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Apr 18th
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The Poems of Lola Haskins

ae poetry1Editor’s note: This week’s Poetry Corner features Lola Haskins, who divides her time between Florida and Yorkshire, England. “Still, the Mountain,” her ninth book of poems, won a medal in the 2010 Florida Book Awards. Her 10th, “The Grace to Leave,” will be published by Anhinga Press in 2012. Ms. Haskins loves coming to Santa Cruz.

 

Above Settle
The contour lines come fast, like flood marks
or the ancient tracks of animals circling a fire.
Finally I reach the top and there they are:  
the stone barns, the moors,  the sheep
scattered like crumbs.  But then a mist
takes everything away, as if someone had
put white hands over my eyes and said
I will not let you see, you cannot stand this.

A Landscape without People in It
Has no scale, so you pose me as yardstick again.
ae poetry2Don’t. I’d rather think this bracken-strewn
slope the size of my thumb, and the sheep
that nibble its windy sky as small as the knots
on the dotted Swiss that crossed my bed
when I was a child. That white. That infinite.

On Ilkley Moor
From the stone circle, we make out a scatter of white parabolas listening across the valley. Do you think if we lined up the sun, they’d finally understand what they’ll never own, no matter how many messages they flash over the mountains, no matter how many satellites they tune into beyond this earth? Or would they believe it’s only words, the way the Christians thought they could possess these rocks by christening them The Twelve Apostles and sprinkling a little water on each early one morning, as if the rocks were boys at catechism and they the only true priests?

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As the Lyrid meteors, radiating from the star Vega in the Harp constellation, begin showering heaven and earth with light, Pluto, planet of transformation (or die) turns stationary retrograde (Thursday, April 16), 15 degrees Capricorn. Retrogrades have purpose, allowing humanity time to review, reassess, research and reinvent while returning to previous situations. Retrogrades are times of inner activity, seeds sown in bio-dynamically prepared soil. Pluto retrograde is the most serious and resolute of retrogrades—a pure tincture, or, as in homeopathy, a “constitutional” touching the essences of all that matters. Pluto offers deep insight into confusion or puzzlement and areas where transformation is still incomplete. It’s valuable to have one’s astrology chart to follow what area of life the major planets— especially Saturn, Uranus, Neptune and Pluto—are influencing. These outer planets have long-term and lasting effects on our psyche, inner/outer life events, how people see us and how we see and process our world. Pluto, retrograde for five months (until Sept. 24) offers deep earthquakes of change, awakens humanity to the task of building (Capricorn) the new culture and civilization, flailing our inner world about, deepening us until we transform and do things differently. Pluto is an unrelenting teacher. New moon (29 Aries) is Saturday, April 18. With the personality-building keynote, “Let form again be sought.” Mars anchors the new creative fires of Aries into our world. The New Group of World Servers participates together in the new moon festival, while also preparing for the Taurus Wesak, Buddha Full Moon Festival (May 3). Join us everyone.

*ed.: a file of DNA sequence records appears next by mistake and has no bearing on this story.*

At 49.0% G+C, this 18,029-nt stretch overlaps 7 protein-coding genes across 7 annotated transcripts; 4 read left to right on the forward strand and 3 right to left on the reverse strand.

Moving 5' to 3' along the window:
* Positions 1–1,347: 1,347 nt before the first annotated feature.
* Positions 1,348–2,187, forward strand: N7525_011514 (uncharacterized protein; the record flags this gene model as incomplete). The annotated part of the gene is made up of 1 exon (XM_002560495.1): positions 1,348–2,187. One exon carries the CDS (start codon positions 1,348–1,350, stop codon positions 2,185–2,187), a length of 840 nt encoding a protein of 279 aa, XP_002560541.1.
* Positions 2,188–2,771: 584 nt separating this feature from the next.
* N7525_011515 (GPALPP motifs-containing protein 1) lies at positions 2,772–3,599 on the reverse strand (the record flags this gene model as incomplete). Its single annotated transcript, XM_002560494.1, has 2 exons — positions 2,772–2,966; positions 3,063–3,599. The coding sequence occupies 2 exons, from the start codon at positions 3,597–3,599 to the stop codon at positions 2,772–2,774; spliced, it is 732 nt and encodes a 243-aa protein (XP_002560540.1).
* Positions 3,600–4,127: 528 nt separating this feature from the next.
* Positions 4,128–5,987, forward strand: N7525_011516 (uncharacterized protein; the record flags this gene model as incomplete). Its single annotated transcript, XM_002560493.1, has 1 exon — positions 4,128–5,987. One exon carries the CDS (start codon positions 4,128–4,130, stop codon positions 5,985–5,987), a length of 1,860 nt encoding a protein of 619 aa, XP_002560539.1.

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Community leaders in science and technology unite to form web-based networking program

 

Film, Times & Events: Week of April 17

Santa Cruz area movie theaters >
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